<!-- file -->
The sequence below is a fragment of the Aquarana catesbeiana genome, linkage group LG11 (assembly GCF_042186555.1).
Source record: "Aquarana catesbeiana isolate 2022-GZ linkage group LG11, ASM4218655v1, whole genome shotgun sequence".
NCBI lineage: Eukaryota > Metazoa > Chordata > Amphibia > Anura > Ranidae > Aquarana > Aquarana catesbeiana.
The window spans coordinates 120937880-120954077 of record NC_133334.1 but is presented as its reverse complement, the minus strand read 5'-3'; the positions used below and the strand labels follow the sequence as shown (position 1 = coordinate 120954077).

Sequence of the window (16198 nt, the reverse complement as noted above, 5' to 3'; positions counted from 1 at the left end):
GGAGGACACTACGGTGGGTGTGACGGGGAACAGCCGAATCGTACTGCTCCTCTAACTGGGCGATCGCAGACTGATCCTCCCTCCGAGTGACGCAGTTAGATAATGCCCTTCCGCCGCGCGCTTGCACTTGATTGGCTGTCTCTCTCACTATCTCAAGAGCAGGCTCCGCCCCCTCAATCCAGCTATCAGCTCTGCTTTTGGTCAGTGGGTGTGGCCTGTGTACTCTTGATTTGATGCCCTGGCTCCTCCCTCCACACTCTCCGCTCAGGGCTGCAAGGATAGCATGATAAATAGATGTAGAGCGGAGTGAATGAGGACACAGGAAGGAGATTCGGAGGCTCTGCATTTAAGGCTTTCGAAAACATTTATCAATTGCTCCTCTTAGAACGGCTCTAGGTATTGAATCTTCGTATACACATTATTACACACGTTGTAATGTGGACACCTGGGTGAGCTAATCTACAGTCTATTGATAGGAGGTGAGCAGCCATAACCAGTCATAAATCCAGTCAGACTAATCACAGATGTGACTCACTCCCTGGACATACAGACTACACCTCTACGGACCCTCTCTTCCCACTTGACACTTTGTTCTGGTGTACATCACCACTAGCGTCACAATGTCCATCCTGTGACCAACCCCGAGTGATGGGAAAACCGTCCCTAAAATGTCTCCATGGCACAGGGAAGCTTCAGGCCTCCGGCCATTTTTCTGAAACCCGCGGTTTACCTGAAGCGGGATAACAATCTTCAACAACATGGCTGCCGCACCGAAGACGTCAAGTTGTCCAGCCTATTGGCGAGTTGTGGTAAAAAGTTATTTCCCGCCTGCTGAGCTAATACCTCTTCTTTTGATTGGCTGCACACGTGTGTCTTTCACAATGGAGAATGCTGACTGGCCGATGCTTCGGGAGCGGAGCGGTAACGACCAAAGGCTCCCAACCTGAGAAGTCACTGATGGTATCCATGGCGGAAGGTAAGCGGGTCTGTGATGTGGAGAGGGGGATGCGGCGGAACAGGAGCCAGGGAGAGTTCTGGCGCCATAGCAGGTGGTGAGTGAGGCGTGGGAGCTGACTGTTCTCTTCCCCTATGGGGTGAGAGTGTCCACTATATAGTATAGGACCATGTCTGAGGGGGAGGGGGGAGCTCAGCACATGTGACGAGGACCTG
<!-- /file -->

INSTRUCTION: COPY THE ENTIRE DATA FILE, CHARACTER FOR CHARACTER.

The sequence below is a fragment of the Aquarana catesbeiana genome, linkage group LG11 (assembly GCF_042186555.1).
Source record: "Aquarana catesbeiana isolate 2022-GZ linkage group LG11, ASM4218655v1, whole genome shotgun sequence".
NCBI lineage: Eukaryota > Metazoa > Chordata > Amphibia > Anura > Ranidae > Aquarana > Aquarana catesbeiana.
The window spans coordinates 120937880-120954077 of record NC_133334.1 but is presented as its reverse complement, the minus strand read 5'-3'; the positions used below and the strand labels follow the sequence as shown (position 1 = coordinate 120954077).

Sequence of the window (16198 nt, the reverse complement as noted above, 5' to 3'; positions counted from 1 at the left end):
GGAGGACACTACGGTGGGTGTGACGGGGAACAGCCGAATCGTACTGCTCCTCTAACTGGGCGATCGCAGACTGATCCTCCCTCCGAGTGACGCAGTTAGATAATGCCCTTCCGCCGCGCGCTTGCACTTGATTGGCTGTCTCTCTCACTATCTCAAGAGCAGGCTCCGCCCCCTCAATCCAGCTATCAGCTCTGCTTTTGGTCAGTGGGTGTGGCCTGTGTACTCTTGATTTGATGCCCTGGCTCCTCCCTCCACACTCTCCGCTCAGGGCTGCAAGGATAGCATGATAAATAGATGTAGAGCGGAGTGAATGAGGACACAGGAAGGAGATTCGGAGGCTCTGCATTTAAGGCTTTCGAAAACATTTATCAATTGCTCCTCTTAGAACGGCTCTAGGTATTGAATCTTCGTATACACATTATTACACACGTTGTAATGTGGACACCTGGGTGAGCTAATCTACAGTCTATTGATAGGAGGTGAGCAGCCATAACCAGTCATAAATCCAGTCAGACTAATCACAGATGTGACTCACTCCCTGGACATACAGACTACACCTCTACGGACCCTCTCTTCCCACTTGACACTTTGTTCTGGTGTACATCACCACTAGCGTCACAATGTCCATCCTGTGACCAACCCCGAGTGATGGGAAAACCGTCCCTAAAATGTCTCCATGGCACAGGGAAGCTTCAGGCCTCCGGCCATTTTTCTGAAACCCGCGGTTTACCTGAAGCGGGATAACAATCTTCAACAACATGGCTGCCGCACCGAAGACGTCAAGTTGTCCAGCCTATTGGCGAGTTGTGGTAAAAAGTTATTTCCCGCCTGCTGAGCTAATACCTCTTCTTTTGATTGGCTGCACACGTGTGTCTTTCACAATGGAGAATGCTGACTGGCCGATGCTTCGGGAGCGGAGCGGTAACGACCAAAGGCTCCCAACCTGAGAAGTCACTGATGGTATCCATGGCGGAAGGTAAGCGGGTCTGTGATGTGGAGAGGGGGATGCGGCGGAACAGGAGCCAGGGAGAGTTCTGGCGCCATAGCAGGTGGTGAGTGAGGCGTGGGAGCTGACTGTTCTCTTCCCCTATGGGGTGAGAGTGTCCACTATATAGTATAGGACCATGTCTGAGGGGGAGGGGGGAGCTCAGCACATGTGACGAGGACCTG